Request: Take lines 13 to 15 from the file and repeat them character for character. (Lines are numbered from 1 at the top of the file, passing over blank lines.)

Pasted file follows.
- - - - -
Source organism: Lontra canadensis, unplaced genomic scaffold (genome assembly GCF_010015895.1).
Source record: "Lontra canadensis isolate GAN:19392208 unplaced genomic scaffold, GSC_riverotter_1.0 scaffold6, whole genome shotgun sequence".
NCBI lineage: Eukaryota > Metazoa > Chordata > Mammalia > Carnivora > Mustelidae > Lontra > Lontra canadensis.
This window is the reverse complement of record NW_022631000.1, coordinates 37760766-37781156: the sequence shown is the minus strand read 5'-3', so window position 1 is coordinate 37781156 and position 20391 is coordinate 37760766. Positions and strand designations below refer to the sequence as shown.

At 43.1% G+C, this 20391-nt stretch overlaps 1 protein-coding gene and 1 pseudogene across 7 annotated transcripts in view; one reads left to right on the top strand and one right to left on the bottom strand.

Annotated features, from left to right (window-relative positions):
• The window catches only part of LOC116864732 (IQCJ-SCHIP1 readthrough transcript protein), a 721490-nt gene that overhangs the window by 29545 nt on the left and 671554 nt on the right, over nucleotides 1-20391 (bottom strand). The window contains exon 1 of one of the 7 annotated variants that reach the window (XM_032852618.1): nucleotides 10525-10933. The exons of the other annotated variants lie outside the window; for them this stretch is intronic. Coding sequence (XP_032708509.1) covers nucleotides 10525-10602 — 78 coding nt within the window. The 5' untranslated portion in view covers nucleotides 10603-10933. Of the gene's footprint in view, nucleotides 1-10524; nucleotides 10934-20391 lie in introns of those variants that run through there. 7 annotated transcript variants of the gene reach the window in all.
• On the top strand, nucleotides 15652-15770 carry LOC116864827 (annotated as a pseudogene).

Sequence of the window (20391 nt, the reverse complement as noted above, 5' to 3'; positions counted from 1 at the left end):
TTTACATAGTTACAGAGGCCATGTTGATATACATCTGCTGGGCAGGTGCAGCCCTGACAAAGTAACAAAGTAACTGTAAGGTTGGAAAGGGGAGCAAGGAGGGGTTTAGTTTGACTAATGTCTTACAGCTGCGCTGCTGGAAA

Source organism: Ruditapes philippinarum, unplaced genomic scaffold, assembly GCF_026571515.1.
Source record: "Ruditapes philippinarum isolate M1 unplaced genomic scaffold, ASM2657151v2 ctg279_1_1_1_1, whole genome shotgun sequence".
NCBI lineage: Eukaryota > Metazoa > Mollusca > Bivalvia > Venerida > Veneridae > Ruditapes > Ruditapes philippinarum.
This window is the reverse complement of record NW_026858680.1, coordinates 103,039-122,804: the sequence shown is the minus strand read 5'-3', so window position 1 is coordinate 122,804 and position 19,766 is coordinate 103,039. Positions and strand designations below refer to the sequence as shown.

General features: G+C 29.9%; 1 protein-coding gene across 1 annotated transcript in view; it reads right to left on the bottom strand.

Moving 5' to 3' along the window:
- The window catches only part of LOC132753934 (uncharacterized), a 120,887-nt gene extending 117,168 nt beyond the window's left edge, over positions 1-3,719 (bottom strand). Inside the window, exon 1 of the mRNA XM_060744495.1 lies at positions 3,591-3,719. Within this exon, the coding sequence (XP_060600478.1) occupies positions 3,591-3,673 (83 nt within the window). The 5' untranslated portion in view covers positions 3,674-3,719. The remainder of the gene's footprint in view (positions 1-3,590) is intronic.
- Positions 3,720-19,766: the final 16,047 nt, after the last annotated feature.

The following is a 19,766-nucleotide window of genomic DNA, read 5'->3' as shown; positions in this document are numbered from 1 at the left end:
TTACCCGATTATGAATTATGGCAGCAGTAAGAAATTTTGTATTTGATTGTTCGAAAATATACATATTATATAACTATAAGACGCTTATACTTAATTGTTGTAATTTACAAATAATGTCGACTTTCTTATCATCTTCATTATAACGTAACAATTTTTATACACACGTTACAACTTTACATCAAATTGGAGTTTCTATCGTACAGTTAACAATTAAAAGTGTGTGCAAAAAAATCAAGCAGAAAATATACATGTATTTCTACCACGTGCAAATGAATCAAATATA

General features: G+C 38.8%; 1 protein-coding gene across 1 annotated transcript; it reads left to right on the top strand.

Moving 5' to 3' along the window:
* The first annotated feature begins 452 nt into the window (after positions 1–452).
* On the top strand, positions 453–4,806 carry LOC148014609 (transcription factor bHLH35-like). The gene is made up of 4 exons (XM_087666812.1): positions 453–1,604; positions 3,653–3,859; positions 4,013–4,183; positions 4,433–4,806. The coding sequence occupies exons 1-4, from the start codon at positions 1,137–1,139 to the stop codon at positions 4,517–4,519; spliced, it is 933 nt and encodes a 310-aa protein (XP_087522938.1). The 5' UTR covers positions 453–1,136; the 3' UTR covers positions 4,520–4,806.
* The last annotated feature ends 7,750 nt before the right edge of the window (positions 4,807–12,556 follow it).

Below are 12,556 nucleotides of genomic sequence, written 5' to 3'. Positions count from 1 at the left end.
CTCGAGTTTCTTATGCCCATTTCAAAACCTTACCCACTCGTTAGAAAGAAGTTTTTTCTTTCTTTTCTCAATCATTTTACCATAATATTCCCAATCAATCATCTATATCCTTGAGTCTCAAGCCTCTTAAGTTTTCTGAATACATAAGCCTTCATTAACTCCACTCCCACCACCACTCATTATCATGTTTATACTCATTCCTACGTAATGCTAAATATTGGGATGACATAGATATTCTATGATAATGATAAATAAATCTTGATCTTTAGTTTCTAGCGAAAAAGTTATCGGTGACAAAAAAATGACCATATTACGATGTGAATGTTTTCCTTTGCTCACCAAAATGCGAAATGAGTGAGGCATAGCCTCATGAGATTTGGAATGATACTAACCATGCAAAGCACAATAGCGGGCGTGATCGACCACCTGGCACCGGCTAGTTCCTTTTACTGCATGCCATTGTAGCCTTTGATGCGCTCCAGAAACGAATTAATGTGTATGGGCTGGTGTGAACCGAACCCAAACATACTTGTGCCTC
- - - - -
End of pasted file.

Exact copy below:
NCBI lineage: Eukaryota > Metazoa > Mollusca > Bivalvia > Venerida > Veneridae > Ruditapes > Ruditapes philippinarum.
This window is the reverse complement of record NW_026858680.1, coordinates 103,039-122,804: the sequence shown is the minus strand read 5'-3', so window position 1 is coordinate 122,804 and position 19,766 is coordinate 103,039. Positions and strand designations below refer to the sequence as shown.

General features: G+C 29.9%; 1 protein-coding gene across 1 annotated transcript in view; it reads right to left on the bottom strand.